The lysosome-associated membrane proteins (LAMPs)-1 and -2 are major constituents of the lysosomal membrane. These molecules are known to be among the most glycosylated proteins of several types of cells and cancer cells, and their expression in cancer cells is marked by a distinct difference in the structures of the oligosaccharides as compared to nonmalignant cells. We analyzed by immunohistochemistry the intensity and distribution of LAMP-1 and LAMP-2 in 9 human colorectal cancer cases and in 16 control cases, including inflammatory diseases (diverticulitis, ulcerative colitis, and Crohn's disease). LAMP proteins were expressed more intensely in the epithelium of colorectal neoplasms than in normal mucosa (P < 0.05), and no significant differences were found between adenoma and cancer cells (P > 0.05) in the same tissue section. Further, in sites of inactive inflammatory diseases and nonneoplastic areas in cancer specimens, no significant increases in epithelial LAMP proteins were observed, even in the proliferative zone of the lower crypt epithelium. Northern blot analysis showed increased expression of LAMP-1 and LAMP-2A in two of three colorectal cancers examined and increased LAMP-2B in all three cancers. Our findings suggest that LAMPs are related to neoplastic progression, but there is no direct association between the expression of LAMP molecules and cell proliferation.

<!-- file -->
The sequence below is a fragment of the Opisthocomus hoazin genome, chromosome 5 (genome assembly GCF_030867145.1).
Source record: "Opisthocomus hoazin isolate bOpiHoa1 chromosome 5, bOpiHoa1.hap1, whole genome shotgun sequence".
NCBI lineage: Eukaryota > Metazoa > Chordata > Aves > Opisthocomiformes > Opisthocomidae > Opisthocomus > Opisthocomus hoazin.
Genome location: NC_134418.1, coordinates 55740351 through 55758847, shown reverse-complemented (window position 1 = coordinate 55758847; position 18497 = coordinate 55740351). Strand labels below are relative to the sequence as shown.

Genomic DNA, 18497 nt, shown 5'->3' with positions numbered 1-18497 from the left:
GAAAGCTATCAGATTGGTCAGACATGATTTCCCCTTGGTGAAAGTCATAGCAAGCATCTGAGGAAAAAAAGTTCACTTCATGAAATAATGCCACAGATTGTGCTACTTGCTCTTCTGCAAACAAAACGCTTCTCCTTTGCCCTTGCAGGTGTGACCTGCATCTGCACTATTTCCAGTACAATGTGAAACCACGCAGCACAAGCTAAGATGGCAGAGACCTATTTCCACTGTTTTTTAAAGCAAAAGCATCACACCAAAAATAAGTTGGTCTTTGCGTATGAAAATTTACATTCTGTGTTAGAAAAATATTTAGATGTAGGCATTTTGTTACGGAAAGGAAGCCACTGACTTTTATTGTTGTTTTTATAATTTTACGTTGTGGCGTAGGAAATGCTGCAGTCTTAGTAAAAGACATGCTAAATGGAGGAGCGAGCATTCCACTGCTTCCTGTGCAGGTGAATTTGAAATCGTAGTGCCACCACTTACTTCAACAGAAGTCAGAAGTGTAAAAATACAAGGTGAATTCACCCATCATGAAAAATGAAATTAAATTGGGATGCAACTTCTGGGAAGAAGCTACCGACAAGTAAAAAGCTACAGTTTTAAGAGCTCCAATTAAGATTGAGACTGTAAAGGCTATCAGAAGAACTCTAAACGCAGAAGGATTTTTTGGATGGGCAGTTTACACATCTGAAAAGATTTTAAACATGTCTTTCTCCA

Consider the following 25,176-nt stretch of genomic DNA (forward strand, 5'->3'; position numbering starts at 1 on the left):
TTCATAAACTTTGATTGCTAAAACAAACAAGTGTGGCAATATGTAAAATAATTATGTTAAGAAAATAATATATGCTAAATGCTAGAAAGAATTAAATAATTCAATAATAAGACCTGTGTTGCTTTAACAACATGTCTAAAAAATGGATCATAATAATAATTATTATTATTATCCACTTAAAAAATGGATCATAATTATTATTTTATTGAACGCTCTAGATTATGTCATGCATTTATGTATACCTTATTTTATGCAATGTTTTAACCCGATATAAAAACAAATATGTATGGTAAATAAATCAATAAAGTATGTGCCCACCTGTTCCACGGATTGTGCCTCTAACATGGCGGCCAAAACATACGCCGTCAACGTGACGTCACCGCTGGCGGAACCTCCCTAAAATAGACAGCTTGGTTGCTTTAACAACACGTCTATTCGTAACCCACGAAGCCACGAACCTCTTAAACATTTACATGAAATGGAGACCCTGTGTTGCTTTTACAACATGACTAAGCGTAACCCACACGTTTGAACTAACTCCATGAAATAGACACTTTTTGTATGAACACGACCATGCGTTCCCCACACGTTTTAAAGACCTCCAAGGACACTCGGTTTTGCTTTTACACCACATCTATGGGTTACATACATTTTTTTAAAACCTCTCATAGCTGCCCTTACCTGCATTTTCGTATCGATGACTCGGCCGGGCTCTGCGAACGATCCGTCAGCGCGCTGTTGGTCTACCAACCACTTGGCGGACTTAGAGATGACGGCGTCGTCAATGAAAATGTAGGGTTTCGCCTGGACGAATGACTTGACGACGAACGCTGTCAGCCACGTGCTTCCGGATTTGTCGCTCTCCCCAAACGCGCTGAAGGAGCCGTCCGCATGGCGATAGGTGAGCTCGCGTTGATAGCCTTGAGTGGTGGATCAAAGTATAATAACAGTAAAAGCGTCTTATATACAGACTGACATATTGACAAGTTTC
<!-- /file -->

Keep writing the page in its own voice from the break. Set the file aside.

ASJC Scopus subject areas
- Pathology and Forensic Medicine